budgets, fertilizer costs would increase more rapidly than other
costs and more rapidly than the charge for interest on capital
used in the ranch inventory. Thus the annual cash outlay
risked in the operation of the ranch would be greatly increased.
In the budgeting process, capital charges for funds used for
annual operating costs were charged at 6 percent interest for six
months of the year and appeared as a charge for "interest on
working capital."



7 Other
SLivestock
SLand, buildings
and fences
400
14 Beef at 21 cents lb.
a and fertilizer at
12 ."***" ** $50 ton
| 300 12 t..
300


S- Beef at 14 cents Ib.
; 200 8 8 and fertilizer at
E $35 ton
a 6-
: o-/ --- Beef at 14 cents lb.
01 and fertilizer at
100 $50 ton
E
SBeef at 14 cents lb.
e and fertilizer at
$70 ton

so a.so s ~-2

Pounds of Fertilizer' -
per Improved Acre Pounds of Fertilizer
per Improved Acre


Fig. 5.-Illustration of relationships between fertilization rate and the
amount and earnings of capital employed in the ranch inventory. (See
Table 2.)







Pangolagrass Pastures for Beef Production


CONCLUSIONS
1. The problems of year-long ranch operation encompass the
two problems of "forage production" and "forage utilization."
The latter is especially affected by the plan of ranch organiza-
tion. Thus, per-acre beef yields from improved pastures tend
to be higher on "steer ranches" where "seasonal grazing" is
practiced than on "cow-and-calf" ranches where "year-long graz-
ing" is practiced.
2. Exploratory budgets, based on specified alternative plans
of production and selected combinations of beef prices and fer-
tilizer costs, for an "illustrative" cow-and-calf ranch, indicated
economic tendencies as follows:
A. With increased fertilization of existing improved pas-
tures, beginning at a low level, net returns would tend to in-
crease up to a point and then to decrease. Similarly, average
unit costs would tend to decrease up to a point and then to
increase. Differences between ranches in profit opportuni-
ties from increased fertilization can be expected to arise from
differences in: (1) The response of soils to fertilizers; (2)
the level of ranch management; (3) the quality of livestock;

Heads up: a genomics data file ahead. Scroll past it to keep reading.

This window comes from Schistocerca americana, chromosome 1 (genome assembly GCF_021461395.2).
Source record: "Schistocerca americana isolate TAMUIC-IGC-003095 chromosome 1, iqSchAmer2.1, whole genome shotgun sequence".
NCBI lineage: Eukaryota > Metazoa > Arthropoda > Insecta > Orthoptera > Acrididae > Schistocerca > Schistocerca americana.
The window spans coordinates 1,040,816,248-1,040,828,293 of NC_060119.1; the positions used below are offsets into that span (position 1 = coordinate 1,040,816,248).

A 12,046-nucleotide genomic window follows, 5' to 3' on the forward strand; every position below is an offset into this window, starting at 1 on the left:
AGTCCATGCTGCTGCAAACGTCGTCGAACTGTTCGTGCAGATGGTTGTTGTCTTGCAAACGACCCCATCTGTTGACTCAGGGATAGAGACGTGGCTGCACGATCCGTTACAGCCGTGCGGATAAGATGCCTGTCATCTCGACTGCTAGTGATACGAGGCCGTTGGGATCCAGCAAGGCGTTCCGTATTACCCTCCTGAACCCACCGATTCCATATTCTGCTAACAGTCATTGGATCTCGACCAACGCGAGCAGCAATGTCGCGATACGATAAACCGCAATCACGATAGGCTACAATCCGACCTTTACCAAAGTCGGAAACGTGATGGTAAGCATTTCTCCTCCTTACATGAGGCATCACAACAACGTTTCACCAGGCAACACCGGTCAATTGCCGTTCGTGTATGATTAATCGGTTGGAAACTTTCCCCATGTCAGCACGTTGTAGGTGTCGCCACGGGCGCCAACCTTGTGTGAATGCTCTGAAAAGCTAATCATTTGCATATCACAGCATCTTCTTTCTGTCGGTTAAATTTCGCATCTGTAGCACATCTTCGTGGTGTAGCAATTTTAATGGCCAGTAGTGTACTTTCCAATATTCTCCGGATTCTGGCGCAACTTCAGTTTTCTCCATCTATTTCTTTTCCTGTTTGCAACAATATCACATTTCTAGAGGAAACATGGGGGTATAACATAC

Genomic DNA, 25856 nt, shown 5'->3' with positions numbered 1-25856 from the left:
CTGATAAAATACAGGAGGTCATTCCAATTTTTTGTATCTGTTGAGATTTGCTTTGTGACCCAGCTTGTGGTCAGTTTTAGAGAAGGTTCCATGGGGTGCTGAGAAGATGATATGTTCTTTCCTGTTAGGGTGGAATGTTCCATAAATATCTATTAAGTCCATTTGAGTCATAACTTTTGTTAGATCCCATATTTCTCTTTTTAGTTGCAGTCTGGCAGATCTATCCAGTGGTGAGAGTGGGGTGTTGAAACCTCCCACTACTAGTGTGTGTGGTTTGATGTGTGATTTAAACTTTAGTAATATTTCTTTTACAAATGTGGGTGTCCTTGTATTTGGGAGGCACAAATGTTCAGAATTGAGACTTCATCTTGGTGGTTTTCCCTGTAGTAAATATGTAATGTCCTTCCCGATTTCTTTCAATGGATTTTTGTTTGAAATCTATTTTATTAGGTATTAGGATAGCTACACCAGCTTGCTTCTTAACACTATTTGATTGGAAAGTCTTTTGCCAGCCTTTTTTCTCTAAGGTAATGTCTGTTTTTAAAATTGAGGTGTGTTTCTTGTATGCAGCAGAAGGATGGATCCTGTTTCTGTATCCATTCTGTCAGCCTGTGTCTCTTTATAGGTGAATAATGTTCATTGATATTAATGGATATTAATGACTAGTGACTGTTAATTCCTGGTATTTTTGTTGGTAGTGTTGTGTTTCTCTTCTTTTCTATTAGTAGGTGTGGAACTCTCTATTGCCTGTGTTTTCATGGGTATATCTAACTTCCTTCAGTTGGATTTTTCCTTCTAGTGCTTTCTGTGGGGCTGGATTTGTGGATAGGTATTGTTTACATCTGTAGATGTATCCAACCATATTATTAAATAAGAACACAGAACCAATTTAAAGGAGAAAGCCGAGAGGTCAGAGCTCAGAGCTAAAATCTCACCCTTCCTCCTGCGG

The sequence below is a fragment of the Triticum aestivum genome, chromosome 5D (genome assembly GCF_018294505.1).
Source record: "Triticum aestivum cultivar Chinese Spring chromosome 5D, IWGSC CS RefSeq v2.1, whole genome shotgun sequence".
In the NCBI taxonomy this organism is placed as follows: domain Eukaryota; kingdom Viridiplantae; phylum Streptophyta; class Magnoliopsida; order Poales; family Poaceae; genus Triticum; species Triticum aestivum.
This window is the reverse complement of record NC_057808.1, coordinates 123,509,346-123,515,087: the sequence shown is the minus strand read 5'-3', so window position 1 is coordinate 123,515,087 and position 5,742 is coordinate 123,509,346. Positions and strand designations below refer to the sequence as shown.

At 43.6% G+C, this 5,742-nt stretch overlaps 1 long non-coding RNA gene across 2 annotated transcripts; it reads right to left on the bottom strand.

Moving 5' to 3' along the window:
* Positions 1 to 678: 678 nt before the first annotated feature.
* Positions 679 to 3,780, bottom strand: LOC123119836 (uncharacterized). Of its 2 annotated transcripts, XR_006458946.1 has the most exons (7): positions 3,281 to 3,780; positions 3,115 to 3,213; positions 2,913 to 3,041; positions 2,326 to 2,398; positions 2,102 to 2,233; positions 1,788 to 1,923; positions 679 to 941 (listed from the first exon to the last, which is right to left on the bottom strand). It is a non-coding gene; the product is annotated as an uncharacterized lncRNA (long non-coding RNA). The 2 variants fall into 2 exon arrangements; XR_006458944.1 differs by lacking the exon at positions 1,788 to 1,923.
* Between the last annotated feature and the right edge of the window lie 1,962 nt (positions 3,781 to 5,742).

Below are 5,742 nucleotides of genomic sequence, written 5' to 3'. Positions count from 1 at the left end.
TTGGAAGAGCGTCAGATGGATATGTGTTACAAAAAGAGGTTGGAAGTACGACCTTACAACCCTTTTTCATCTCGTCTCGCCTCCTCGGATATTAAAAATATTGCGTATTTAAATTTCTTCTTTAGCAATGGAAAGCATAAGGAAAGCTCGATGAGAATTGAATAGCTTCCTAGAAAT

and (4) other similar variations affecting production, costs
and returns. Where actual ranch conditions correspond with
conditions specified in the budgets and fertilizer is applied
at a relatively low rate, ranchers would have the opportunity
to increase ranch returns and reduce unit costs through in-
creased fertilization.
B. Large expenditures for fertilizers would be accom-
panied by certain risks and uncertainties not identified in
budgets based on average conditions of weather and prices.
Furthermore, operators should experiment on a small scale
and know that they can efficiently and economically produce
and utilize the expected quantity and quality of feed before
trying a maximum fertilization plan on a large scale.
C. The rate of fertilization required for the highest level
of net returns would vary with changes in costs and in the
price of beef.
D. In the grazing trials cited here and in the ranch
budgets, the increases in beef production associated with in-
creases in fertilization represent the net effects of changes
in forage production and utilization including any changes in
length of grazing season.







Florida Agricultural Experiment Stations


E. Under the assumed conditions, each step-by-step in-
crease in pounds of fertilizer from 300 to 2,100 pounds per
acre would result in smaller and smaller increases in beef
yields and gross returns. Thus, the marginal productivity
of fertilizer tends to decline. In part, it indicates that initial
fertilizer applications usually are made at the most favorable
time of year and subsequent applications meet less favor-
able conditions of temperature, moisture and stage of growth.
Under indicated conditions of decreasing marginal productiv-
ity, fertilizer should not be concentrated on a portion of
the improved pastures but rather should be spread uniformly
over the improved areas. However, concentration of ferti-
lizer might be rewarding under other circumstances, especial-
ly if it made possible a substantial improvement in seasonal
distribution of production of forage.
F. The profitableness of increasing the acreage of im-
proved pasture would depend on the price-cost situation.
When the price-cost situation was favorable, improving pas.
tures appeared to be a major method whereby large sums
of capital might be profitably used in ranching.
3. There is need to develop more precise economic data for
the various types of ranch situations in Florida. This would
require that numerous ranchers maintain accurate production
and cost records over a period of years and that research provide
the technical information concerning the problems of beef pro-
duction. Data are needed especially concerning changes in costs
and returns of beef production attributable to changes in the
length of the grazing season.




University of Florida Home Page
© 2004 - 2010 University of Florida George A. Smathers Libraries.
All rights reserved.

Acceptable Use, Copyright, and Disclaimer Statement
Last updated October 10, 2010 - - mvs